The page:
Making it easier to recycle

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NEW collection units for recycling electrical items have proved popular with Scarborough residents during the first six weeks of operation.

NEW collection units for recycling electrical items have proved popular with Scarborough residents during the first six weeks of operation.

Three recycling banks have been placed at various locations across the borough and work alongside Scarborough Council’s collection scheme for unwanted items of Waste Electrical and Electronic Equipment (WEEE) – which is run in partnership with recycling firm RB Markets.

Harry Briggs, the council’s recycling and waste enforcement manager, said: “The electrical recycling banks have been in place for around six weeks now and are being well used. We want to give our residents every opportunity to recycle as much as they can and keep as much waste as possible from going to land fill, especially materials such as WEEE.

“We are delighted with the banks and believe they will really encourage residents to think more about what they are throwing into landfill. If we can keep electrical items out of the green bin, we can keep them out of the ground. We hope to increase the number of these banks around the Borough in the near future.”

Lewis Gibson, of RB Markets Ltd, said: “The bins, so far, have been very successful, and we would like to thank the residents of the borough for their effort. So far we have recycled just over 800 kilograms of electrical items via the bins; and last year recycled a fantastic 162.91 tonnes from our door step initiative. However, we would like to top that figure this year.”

The electrical recycling banks have been placed at existing mini recycling centres including:

- Sainsbury’s in Scarborough

- Tesco in Filey

- West Cliff car park in Whitby.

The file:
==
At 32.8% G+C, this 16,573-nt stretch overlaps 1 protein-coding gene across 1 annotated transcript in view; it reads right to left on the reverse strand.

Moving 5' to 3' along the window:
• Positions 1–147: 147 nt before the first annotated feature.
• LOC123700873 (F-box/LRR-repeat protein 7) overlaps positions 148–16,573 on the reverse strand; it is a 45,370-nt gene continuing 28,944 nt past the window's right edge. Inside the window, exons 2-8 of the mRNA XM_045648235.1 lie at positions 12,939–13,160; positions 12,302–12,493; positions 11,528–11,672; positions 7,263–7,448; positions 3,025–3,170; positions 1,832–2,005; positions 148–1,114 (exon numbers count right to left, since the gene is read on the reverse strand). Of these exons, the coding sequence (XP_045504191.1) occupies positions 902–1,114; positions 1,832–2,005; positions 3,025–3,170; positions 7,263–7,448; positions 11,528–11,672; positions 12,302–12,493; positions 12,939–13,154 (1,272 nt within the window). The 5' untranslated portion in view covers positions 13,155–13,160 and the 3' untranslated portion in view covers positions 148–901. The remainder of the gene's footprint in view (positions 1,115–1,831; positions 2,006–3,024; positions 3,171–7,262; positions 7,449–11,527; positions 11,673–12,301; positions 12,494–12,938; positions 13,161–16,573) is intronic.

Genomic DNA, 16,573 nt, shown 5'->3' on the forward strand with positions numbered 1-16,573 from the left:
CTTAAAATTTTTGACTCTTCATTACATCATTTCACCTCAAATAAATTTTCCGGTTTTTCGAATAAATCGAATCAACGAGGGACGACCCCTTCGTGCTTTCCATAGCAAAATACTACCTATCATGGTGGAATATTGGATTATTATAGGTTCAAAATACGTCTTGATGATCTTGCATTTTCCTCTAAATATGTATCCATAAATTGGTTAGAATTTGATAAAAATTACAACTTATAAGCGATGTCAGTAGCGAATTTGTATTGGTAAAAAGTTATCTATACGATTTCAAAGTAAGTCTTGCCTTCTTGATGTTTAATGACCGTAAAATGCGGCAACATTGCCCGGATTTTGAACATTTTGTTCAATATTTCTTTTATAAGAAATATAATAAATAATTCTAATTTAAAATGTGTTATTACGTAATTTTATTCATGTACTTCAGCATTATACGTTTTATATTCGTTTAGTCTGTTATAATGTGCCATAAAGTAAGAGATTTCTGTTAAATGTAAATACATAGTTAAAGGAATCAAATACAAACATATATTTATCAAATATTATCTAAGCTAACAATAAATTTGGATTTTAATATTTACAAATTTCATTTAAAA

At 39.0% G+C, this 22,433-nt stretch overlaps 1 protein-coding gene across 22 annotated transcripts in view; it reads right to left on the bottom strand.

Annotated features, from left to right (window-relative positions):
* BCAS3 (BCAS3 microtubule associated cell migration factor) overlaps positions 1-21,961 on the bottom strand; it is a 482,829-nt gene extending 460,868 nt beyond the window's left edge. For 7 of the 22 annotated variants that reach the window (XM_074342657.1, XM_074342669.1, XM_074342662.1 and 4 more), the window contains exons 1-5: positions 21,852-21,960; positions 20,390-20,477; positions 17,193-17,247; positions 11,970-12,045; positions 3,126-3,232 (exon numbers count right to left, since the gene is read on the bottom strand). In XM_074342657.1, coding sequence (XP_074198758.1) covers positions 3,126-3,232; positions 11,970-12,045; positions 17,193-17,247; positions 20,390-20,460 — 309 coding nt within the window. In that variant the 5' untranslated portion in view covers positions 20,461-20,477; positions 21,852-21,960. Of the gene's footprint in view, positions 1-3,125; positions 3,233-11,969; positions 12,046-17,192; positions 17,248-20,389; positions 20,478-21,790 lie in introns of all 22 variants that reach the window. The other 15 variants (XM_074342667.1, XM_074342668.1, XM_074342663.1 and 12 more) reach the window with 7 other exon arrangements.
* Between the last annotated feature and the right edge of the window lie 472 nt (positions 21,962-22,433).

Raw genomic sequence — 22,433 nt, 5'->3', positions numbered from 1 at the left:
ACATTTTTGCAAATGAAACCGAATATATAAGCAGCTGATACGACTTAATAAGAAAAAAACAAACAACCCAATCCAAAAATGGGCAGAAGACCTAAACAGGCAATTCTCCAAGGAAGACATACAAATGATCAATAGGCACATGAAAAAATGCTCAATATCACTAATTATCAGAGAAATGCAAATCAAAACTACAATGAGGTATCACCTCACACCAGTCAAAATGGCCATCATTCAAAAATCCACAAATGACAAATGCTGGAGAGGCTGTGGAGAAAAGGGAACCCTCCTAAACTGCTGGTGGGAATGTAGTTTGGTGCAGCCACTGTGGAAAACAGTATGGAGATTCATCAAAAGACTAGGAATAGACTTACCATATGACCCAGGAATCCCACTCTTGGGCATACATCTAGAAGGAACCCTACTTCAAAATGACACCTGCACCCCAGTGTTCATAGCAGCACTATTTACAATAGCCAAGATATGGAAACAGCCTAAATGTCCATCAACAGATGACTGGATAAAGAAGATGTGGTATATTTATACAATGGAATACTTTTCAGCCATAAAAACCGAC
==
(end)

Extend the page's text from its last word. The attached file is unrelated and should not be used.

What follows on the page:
They are specially adapted units, which were originally used for glass collection, and are now able to accept small electrical items.

A new aperture in the lid was designed to take small electrical items – such as kettles, irons, hairdryers and small kitchen appliances – as well as cables.

Once the units are full they are emptied and taken away for re-sale or recycling.

According to government statistics recycling just one toaster can provide enough steel to make 25 new cans.

Mr Briggs added: “It’s easy to check too – if it has a plug, uses batteries, needs charging or has a crossed out wheelie bin logo – it can be recycled in the electrical recycling banks.”

The council also offers a free doorstep collection service for larger items – such as washing machines and freezers.

The scheme was introduced last year because recycling officers realised that a lot of old and broken electrical equipment was left at the back of cupboards or in garages.

According to council statistics any waste that is put into a green bin ends up in landfill and 75 per cent of waste electronics end up in landfill sites.

In the UK, the amount of electrical waste we create in one year equals 1.2 million tonnes – enough to fill the new Wembley Stadium six times or the equivalent of 150,000 double decker buses.